This was a trade deadline that had more losers than winners—fans included.
After waiting patiently until the final buzzer for a deal to get done, it turns out the Atlanta Hawks will hold onto Josh Smith for the rest of the year.
Smith wasn't the only one to stay put, though. The entire Utah Jazz frontcourt hung tight, Tyreke Evans is still a King and Iman Shumpert's flattop will continue gracing the Garden floor.
The biggest news of the day was J.J. Redick's move to the Milwaukee Bucks and the Boston Celtics' ability to acquire Jordan Crawford without giving up hardly anything in return.
Overall, it was a trade deadline to forget.
Picture this: Thomas Robinson gets the call that he's just been traded from Sacramento to Houston (via Yahoo! Sports), hangs up the phone and immediately starts doing the Harlem Shake with his friends and family.
Relocation is great news if you're Robinson, who was stuck in a toxic environment. Now, he will have the opportunity to play in a more balanced rotation with an experienced coach in Kevin McHale calling the shots from the sidelines.
Now that Patrick Patterson has been shipped out, the Rockets don't have much tangible competition at power forward. Robinson should see a lot of minutes coming his way and freedom in an offense where his athleticism will be put to good use.
Somewhere, Jimmer Fredette is saying, "What about me?"
Remember that valuable No. 5 overall pick the Sacramento Kings had just eight months ago? It turns out the Kings didn't feel it was all that valuable.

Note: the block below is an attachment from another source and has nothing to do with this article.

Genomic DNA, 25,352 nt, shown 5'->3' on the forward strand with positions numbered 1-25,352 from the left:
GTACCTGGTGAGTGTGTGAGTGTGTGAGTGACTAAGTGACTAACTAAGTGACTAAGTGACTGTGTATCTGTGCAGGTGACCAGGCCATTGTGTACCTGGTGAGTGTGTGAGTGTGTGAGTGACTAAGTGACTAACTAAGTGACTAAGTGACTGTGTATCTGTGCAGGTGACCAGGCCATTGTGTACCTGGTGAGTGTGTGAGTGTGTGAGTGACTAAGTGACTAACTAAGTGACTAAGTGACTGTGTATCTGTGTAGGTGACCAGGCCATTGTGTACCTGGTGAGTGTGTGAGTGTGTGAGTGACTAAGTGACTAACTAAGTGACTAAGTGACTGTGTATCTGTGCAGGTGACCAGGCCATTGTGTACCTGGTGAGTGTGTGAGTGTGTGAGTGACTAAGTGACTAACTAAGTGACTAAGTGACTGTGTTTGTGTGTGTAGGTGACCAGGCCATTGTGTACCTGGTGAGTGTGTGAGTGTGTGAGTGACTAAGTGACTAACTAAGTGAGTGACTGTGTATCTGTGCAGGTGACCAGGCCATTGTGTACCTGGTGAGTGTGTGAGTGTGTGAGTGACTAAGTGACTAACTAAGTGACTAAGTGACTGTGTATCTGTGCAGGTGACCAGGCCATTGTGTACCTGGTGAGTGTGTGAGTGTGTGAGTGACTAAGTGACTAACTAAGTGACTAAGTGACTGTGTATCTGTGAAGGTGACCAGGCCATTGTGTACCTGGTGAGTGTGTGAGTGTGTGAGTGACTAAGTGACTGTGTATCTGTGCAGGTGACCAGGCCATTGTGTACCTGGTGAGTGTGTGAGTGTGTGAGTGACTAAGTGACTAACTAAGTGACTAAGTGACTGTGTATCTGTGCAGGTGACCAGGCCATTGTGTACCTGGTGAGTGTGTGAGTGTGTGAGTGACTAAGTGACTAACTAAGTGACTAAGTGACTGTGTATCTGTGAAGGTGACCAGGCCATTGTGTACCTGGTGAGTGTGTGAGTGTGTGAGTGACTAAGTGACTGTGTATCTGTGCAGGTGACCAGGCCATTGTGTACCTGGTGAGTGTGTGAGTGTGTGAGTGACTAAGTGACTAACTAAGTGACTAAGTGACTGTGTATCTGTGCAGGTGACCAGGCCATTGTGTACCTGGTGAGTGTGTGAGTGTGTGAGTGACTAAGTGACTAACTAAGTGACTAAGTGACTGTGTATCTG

They decided to pass on Damian Lillard, select Thomas Robinson, play him 15 minutes a game and then trade him before March.
All told, the team saved only $3.7 million (via Pro Basketball Talk) with the transaction.
The Kings are also losers this February for holding onto Tyreke Evans. Evans is a restricted free agent this summer who should draw offers the Kings have no intention of matching. And why would they?
They haven't found a real place for him in the lineup since his rookie year. We've seen him rotated between the 1, the 2 and the 3—none of which have resulted in long-term success.
The Kings will likely lose Evans for nothing when they could have landed multiple assets.
One day, Jordan Crawford is going to tell his grandchildren that he was once so valuable to a franchise that it traded him for one player with a torn ACL and another averaging 1.2 points per game (via Yahoo! Sports).
One man's trash is another man's treasure, I suppose.
The Celtics needed to add some life to their depleted rotation, and they did just that by acquiring a guard who can score in bunches. Crawford's ability to put the ball in the hoop should take some of the pressure off their veteran lineup.
Overall, this was a nice last-second move by GM Danny Ainge to give the Celtics a better chance at reaching the Eastern Conference Finals in 2013.
With Danny Ainge's inability, or lack of desire, to blow up the current roster, he is putting the team's future in jeopardy.
The Celtics needed to deal Paul Pierce or Kevin Garnett to acquire some long-term assets to develop down the road.
By not making a move, they have sacrificed long-term for short-term. This is fine if the short-term reward pays off, but can Boston really contend with a Rajon Rondo-less rotation?
I don't buy that they are better without him, and I don't see them beating Indiana, Miami or Chicago in a seven-game series at half-strength.
The longer they wait to make a big move, the tougher it will be to rebuild.
The Milwaukee Bucks have acquired J.J. Redick (via USA Today)—arguably the best player dealt the day of the trade deadline—and they didn't give up much to get him.
The Bucks parted ways with Doron Lamb, Tobias Harris and Beno Udrih—three expendable pieces who probably won't be missed—and a 2012 second-round pick.
Redick is an impact player, and one that Milwaukee can use on the wing to balance their floor game.